The Chicago Journal

The Risks of Driving Under the Influence of Cannabis in Canada: A Detailed Analysis

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In recent years, the legalization of recreational cannabis in Canada has prompted significant discussions about its impact on road safety. This article delves into a comprehensive study conducted in the past, shedding light on the dangers associated with driving while under the influence of cannabis. The study’s findings, trends, and implications are explored in detail.

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Alarming Trends in Marijuana-Related Accidents

A Study’s Startling Revelation

A study conducted in Canada following the legalization of recreational cannabis in 2018 revealed startling insights into the relationship between cannabis use and traffic accidents. Documented marijuana-related traffic accidents requiring emergency room treatment skyrocketed by a staggering 475% between 2010 and 2021. This figure far outstripped the comparatively modest 9.4% growth in car crashes due to drunk driving during the same period.

The Implications of Increased Accidents

Addressing the Concerns

Dr. Daniel Myran, the study’s author and an assistant professor of family medicine at the University of Ottawa, expressed concerns about these rising numbers. He pointed out that the increase in severe traffic injuries may indicate a broader trend of increased cannabis-impaired driving over time, especially after legalization.

Immediate Impact After Legalization

Unveiling the Aftermath

In the immediate aftermath of cannabis legalization in 2018, when cannabis products were relatively limited, researchers observed a staggering 94% surge in emergency room visits related to cannabis use while driving. As the commercialization of cannabis increased, these visits grew by a substantial 233% compared to the period before recreational cannabis became legal.

Severity of Marijuana-Related Crashes

The Study’s Eye-Opening Findings

Notably, car crashes involving cannabis users were found to be particularly serious. Approximately 90% of victims involved in marijuana-related accidents arrived at the emergency room by ambulance. In contrast, this number dropped to 40% when neither alcohol nor cannabis was involved. Moreover, almost 50% of marijuana users in car accidents required hospital admission, compared to just over 6% of those who did not use cannabis.

The Need for Intensive Care

Critical Care Admissions

Intensive care admissions also displayed a stark contrast. Nearly 22% of accidents involving individuals driving while under the influence of cannabis required intensive care, whereas just less than 2% of crashes without alcohol or cannabis involvement necessitated the same level of care.

Why Cannabis Impairs Driving

Understanding the Mechanisms

Dr. Myran emphasized that cannabis impacts driving performance by reducing reaction time, impairing the ability to focus, and potentially increasing risk-taking behavior. These factors can result in more severe traffic collisions and a higher need for medical care for those involved.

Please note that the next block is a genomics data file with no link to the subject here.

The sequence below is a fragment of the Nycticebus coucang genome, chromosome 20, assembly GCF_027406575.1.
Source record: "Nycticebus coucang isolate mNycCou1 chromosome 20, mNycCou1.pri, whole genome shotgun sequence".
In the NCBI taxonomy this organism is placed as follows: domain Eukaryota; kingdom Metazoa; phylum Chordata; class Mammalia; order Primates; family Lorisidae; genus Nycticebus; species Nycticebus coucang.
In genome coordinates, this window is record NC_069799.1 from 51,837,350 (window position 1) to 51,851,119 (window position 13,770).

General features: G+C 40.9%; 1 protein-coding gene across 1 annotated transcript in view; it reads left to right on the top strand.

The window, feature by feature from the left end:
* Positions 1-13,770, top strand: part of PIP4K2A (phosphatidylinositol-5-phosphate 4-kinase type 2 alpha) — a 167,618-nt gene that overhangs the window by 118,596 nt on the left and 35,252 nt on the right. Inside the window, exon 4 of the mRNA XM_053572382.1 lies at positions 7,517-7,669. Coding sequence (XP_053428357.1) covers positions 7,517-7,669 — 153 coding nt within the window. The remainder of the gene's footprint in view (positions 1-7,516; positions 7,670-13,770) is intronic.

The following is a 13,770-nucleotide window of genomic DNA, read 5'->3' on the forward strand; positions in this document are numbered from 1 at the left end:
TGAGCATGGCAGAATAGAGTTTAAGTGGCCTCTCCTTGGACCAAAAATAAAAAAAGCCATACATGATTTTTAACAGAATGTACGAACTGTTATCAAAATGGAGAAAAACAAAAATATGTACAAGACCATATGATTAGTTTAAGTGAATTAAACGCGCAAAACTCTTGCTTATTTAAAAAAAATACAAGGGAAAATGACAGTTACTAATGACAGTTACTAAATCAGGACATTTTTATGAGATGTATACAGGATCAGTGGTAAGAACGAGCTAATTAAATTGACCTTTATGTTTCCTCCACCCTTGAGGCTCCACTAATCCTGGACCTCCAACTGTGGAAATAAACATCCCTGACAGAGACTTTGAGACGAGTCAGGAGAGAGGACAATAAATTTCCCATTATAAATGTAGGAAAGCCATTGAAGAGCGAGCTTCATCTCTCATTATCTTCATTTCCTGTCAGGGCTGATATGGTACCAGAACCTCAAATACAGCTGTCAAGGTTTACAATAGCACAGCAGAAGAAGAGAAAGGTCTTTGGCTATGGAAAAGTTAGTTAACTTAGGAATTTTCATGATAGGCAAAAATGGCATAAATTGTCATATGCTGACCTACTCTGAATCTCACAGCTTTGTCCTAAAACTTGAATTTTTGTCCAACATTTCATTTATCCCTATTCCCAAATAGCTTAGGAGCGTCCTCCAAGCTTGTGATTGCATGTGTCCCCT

Global Implications

Beyond Canada’s Borders

While the study focused on Canada, it’s essential to recognize that this issue extends beyond its borders. Areas where recreational cannabis use is legal worldwide have faced similar challenges, as highlighted in a recent “umbrella review” of more than 100 clinical trials and meta-analyses.

Misconceptions and Risks

Challenging Misconceptions

Many individuals underestimate the dangers of driving while under the influence of cannabis. This perception is flawed, as research consistently demonstrates that THC, the psychoactive component of cannabis, impairs psychomotor skills, multitasking abilities, lane tracking, cognitive functions, and overall attention while driving.

Potency Matters

The Rising Potency

Dr. Myran pointed out another concerning factor: the increasing potency of cannabis products. Higher-strength products lead to more impairment and risk. Additionally, combining cannabis with alcohol amplifies the impairing effects of both substances.

Lack of Defined Limits

Uncertainty Surrounding Safe Limits

In contrast to alcohol, where clear legal limits exist for driving (0.08% blood alcohol content in the United States), there are no established safe levels for cannabis use while driving. The risk of impairment depends on multiple factors, making it challenging to provide definitive guidelines.

The Urgent Need for Education

Addressing the Problem

Experts agree that education is paramount in addressing the growing concern of driving under the influence of cannabis. The general public, especially the younger population, must be informed about the risks associated with cannabis use while driving. Moreover, products containing THC should include evidence-based warnings, similar to those seen on tobacco cigarette packaging.


In conclusion, the study’s findings shed light on the alarming increase in traffic accidents related to cannabis use in Canada. These trends emphasize the need for continued research, education, and awareness to ensure road safety and reduce the risks associated with driving while under the influence of cannabis.